In Conversation with Devi Jagani on pursuing masters from University of Oxford

Devi Jagani is an alumnus of Institute of Law, Nirma University and has recently completed the Bachelor of Civil Law from the University of Oxford. She has been interviewed by EBC/SCC Online Student Ambassador Akshita Totla.
  • Please introduce yourself, your area of interest and the programme that you pursued at the University of Oxford.

I am Devi Jagani, a first-generation law student. I graduated from Institute of Law, Nirma University in 2018. Still in the process of discovering both the potentialities of life and myself, I can’t do without whole-heartedly committing myself to the tasks I undertake. I actively look for challenges to engage myself in and seek to maximise my potential by outdoing my own self. My intellectual side is broadly drawn towards the study of legal philosophy, constitutional law, human rights law and social theory.

At the University of Oxford, I pursued the Bachelors of Civil Law (BCL), which is considered to be their equivalent of the masters of law (LLM). The BCL stands apart from other masters’ courses in law considering its unparalleled academic rigor, extended engagement with distinguished professors in small-group tutorials, a vast array of subjects to choose from, and, a healthy range of extra-curricular activities to choose from ranging from pro-bono groups such as the Oxford Human Rights Hub to being a member of the world-renowned Oxford Union. As a part of the BCL one is required to either study four-taught courses, or in the alternative, study three taught-courses and write a dissertation. For my degree, I took the courses on Philosophical Foundations of the Common Law, Comparative Equality Law, Comparative Human Rights Law and Children, Families and the State.

  • What was your motivation behind pursuing higher studies? When did you decide to opt for higher studies? How did you decide for college?

It was sometime towards the end of the third-year of my undergraduate degree that I decided to apply for my masters immediately after my graduation. Pursuing a masters’ degree for me was not just an added qualification on my curriculum vitae, or a step to increasing my employ-ability. Rather it was a step to academically explore the nuances of legal concepts and to hone my research and writing skills with an aim to strengthen my ability to reason as a lawyer in future.

I spent a considerable time, say about 3-4 months, to shortlist the colleges that I wanted to apply to. Country of location, subjects offered, course-structure and academic ranking were the four main factors I considered in choosing the places I wanted to apply to.

  • Do grades matter in the selection process? What are the most important aspects where the applicant should focus during his law school life? Please share your ideas about how one should shape their profile during law school for higher studies from some of the world’s top universities?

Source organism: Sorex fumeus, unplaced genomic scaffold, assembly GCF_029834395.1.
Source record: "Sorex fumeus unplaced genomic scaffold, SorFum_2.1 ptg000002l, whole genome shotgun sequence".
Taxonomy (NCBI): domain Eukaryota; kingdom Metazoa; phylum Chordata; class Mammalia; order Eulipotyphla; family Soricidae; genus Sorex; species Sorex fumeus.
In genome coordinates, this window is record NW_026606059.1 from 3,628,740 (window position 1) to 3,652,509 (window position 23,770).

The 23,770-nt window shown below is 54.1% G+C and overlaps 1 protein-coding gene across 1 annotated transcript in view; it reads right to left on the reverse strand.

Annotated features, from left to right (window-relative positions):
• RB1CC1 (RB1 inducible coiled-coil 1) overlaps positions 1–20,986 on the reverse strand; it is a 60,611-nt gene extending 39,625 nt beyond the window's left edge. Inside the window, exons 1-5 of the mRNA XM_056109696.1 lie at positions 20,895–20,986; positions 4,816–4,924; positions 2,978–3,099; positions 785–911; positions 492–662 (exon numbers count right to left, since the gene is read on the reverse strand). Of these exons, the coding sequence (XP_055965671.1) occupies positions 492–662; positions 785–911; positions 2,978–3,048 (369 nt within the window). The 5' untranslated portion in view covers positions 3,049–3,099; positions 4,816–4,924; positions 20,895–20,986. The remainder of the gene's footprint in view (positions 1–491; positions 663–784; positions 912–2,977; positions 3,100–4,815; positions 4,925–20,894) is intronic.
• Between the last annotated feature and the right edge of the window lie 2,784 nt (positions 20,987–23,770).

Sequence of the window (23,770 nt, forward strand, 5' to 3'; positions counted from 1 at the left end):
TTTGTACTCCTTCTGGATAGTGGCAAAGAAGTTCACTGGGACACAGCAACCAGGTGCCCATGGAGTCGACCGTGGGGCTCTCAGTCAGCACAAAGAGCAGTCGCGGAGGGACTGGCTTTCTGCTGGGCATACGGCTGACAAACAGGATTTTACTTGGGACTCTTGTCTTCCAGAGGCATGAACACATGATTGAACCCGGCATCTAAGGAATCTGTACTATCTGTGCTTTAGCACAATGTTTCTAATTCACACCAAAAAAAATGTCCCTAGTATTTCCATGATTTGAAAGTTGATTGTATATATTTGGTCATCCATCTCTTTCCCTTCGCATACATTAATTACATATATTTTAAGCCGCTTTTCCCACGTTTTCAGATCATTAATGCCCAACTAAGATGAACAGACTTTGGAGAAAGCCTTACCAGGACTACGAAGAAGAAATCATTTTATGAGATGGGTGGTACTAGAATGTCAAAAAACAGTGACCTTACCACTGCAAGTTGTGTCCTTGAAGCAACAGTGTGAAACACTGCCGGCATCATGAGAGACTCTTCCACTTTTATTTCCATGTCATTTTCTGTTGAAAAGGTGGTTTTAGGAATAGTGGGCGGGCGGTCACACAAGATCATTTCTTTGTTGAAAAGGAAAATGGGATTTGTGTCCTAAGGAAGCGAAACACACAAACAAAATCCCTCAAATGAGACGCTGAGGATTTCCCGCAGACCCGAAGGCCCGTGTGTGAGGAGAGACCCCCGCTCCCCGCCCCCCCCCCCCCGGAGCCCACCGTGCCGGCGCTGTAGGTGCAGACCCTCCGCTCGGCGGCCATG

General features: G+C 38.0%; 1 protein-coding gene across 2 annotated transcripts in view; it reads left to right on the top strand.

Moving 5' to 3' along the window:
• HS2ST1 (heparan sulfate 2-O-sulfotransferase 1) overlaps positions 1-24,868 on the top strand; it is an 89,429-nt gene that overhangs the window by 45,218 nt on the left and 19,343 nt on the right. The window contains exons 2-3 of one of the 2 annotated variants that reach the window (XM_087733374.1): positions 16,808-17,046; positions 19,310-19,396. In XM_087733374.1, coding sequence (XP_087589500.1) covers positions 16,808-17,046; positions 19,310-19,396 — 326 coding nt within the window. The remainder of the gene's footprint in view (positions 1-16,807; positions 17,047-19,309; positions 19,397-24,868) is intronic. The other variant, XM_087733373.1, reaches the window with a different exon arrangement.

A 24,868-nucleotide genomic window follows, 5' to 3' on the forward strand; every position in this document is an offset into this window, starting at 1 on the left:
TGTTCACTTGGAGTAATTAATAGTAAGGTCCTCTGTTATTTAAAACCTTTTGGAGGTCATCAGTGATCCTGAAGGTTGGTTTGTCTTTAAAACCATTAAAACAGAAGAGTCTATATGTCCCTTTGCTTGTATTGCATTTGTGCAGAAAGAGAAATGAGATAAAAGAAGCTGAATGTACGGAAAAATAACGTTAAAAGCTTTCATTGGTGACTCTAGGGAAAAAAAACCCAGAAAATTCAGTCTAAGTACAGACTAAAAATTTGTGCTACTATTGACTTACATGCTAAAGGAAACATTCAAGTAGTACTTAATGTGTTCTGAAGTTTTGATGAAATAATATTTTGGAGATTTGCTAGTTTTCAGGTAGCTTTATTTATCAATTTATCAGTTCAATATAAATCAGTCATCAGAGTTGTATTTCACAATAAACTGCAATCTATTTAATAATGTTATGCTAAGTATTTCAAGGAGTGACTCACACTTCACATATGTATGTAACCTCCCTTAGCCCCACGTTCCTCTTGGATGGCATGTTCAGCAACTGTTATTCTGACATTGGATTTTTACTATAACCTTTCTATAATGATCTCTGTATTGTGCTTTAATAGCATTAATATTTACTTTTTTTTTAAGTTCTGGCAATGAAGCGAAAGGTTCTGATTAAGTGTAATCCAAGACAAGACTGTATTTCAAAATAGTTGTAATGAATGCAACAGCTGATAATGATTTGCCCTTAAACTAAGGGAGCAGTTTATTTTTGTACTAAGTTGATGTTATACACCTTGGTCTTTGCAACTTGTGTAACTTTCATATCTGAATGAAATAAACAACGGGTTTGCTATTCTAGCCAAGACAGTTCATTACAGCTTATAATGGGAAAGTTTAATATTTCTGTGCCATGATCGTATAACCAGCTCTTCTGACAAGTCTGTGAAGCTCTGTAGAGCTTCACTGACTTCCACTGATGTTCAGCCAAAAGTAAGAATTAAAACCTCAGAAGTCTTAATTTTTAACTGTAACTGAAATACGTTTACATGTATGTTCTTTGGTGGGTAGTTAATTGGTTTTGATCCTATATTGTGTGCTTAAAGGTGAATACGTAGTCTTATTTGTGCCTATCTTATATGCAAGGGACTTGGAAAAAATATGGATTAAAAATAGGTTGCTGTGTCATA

As you may have heard, Oxbridge is known to be stringent on its requirement of good grades. Usually they tend to accept candidates who are amongst the top five percent of their graduating class. However, this is no inflexible rule, but rather a marker of ability to engage with academic material in a critical manner.

Frankly, I don’t think there is any straightjacket formula to get accepted into a top law school. Most of us, like me, make the mistake of analysing the class profiles of previous batches to generalize factors that help in getting admissions – such as mooting, debating, research publications, being from one of the top NLUs, clerkship with judges and so on. Although these generalisations may hold some water, I believe that a successful application must at the foremost be a truthful depiction of your interests, abilities and ideas. Therefore, in law school do what draws out the best in you; follow your own passion rather than mimicking the CVs of people who you think have succeeded. To standout in the pool of applicants, it is essential to believe in yourself, embrace the uniqueness of your journey, and to develop your skills authentically, and to a level of excellence that speaks for itself.

  • Please tell us about how should an aspiring student go about the application process? Tell us about the timeline of the application.

Applications for most colleges in the UK and USA are due starting sometime from November to January of the penultimate year of your law-school. Some colleges like the London School of Economics also have applications on a rolling basis. Once you have shortlisted the colleges you want to apply to, I suggest you start working on your application process about 4-5 months before the deadline. It is good to start as early as possible so as to avoid any delays considering other conflicting deadlines in the form of college submissions etc.

It is best to prepare a checklist of the application materials required for each college, both in terms of the documents required and any specifications on its content, to avoid any confusion in terms of what is expected. As most of you may be making applications to several colleges simultaneously, it is very important to personalize your application to suit both the course and college you are applying for.To successfully prepare your application, closely adhere to the expectations outlined on the website of each college. Study what they are looking for in a prospective candidate and try to highlight in your application how you fulfil these requirements. It is advisable to take your English-language qualifying tests well ahead in time, as these are valid for a considerable period, for instance, two years in case of TOEFL.